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Old 10-29-2012, 10:41 AM   #1
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vacuum bonded walls

Is there a difference between vacuum bonded and laminated walls? What are the pros and cons ? A sales person told me vacuum bonded walls will not delam. Thanks for any help you can give.
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Old 10-29-2012, 10:48 AM   #2
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Originally Posted by jeffscuda View Post
Is there a difference between vacuum bonded and laminated walls? What are the pros and cons ? A sales person told me vacuum bonded walls will not delam. Thanks for any help you can give.
Sales people have been known to LIE! Youroo!!
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Old 10-29-2012, 11:00 AM   #3
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i believe both are of the same construction....(ie layered materials)...a vacuum bonded wall has all the layers and glue placed on a table and a vacuum is applied to press the glue and layers together...its a much more uniform process....most of the high end units are built this way...

laminated walls are constructed pretty much the same way, but the layers are pressed together with a roller..this method of pressing the glue and layers together is much less accurate than vacuum bonding....

with that said, BOTH methods are subject to delam.....BUT the vacuum bonded walls have a MUCH LOWER rate of failure as compared to the lamination process....

im pretty sure im correct, but if not hopefully someone will chime in....
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Old 10-29-2012, 11:16 AM   #4
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ironj hit it riight on the head.

I would add that for most manufacturers, they may not use the same process for all walls. For example, many who claim vacuum bonded walls are referring to the side walls only, the rear and front caps are probably a different method as well.

For example, my Coachmen was vacu-bond side walls, fiberglass front cap, and laminated rear wall. The rear wall was delivered with a bubble in it, which Coachmen is taking a wait and see approach. They warranty both the bonded and rolled rolls the same, 2 years to see if my bubble grows...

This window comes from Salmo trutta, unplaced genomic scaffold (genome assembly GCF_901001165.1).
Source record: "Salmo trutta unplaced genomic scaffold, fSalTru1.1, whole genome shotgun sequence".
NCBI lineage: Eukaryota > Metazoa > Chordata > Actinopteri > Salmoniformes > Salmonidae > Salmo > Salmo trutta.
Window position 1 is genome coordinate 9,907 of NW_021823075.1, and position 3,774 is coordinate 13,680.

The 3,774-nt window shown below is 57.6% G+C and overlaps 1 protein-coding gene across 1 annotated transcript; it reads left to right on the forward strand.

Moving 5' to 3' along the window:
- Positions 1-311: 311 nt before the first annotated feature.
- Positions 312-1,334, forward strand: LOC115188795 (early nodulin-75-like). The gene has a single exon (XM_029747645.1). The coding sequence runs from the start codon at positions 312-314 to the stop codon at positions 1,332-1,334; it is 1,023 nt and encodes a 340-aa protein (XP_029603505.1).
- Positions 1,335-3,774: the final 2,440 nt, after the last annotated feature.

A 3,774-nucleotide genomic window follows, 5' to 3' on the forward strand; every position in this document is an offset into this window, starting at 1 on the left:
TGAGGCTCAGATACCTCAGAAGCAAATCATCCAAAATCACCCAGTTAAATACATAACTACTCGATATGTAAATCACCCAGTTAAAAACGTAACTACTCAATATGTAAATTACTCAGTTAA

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Old 10-29-2012, 07:54 PM   #5
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Rockwood and other forest river manufactures advertise fully 6 sided vacuum-bonded trailers. This includes floor and roof, is this a good thing?
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Old 10-29-2012, 08:45 PM   #6
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Here it is, straight from a manufacturer "ad" Not sure how pressure applied is "Vacuum". They all fail if not cared for properly.

Vacuum Lamination
ComposiTek composites are vacuum laminated onto a structural frame of double-welded aluminum. This vacuum-lamination process creates one-piece, seamless, rigid walls, floors and roof for less flex and sway down the road. ComposiTek construction results in a stronger, stiffer trailer with the durability and weight distribution only found in monocoque aeronautical engineering.

In the vacuum bonding process the entire structure is placed in a giant vacuum bag and pressurized to approximately 129 pounds per square inch. The wall remains in the bag, under pressure, for 20 to 40 minutes to allow the resins and adhesives to become one piece. This process uses more advanced technology that is significantly more expensive than conventional pinch rolling, but the result is the finest construction available in the RV industry today.

Lesser manufacturers claim “laminated” or “bonded” construction, but unless it is “vacuum bonded” it is probably “pinch-rolled laminated”—an inferior process where the wall goes through two large rollers squeezing the glue as it “pinches” the pieces together. The vacuum process allows for even pressure at a high pounds per square inch rate over a much longer period of time for a superior bonded seal.
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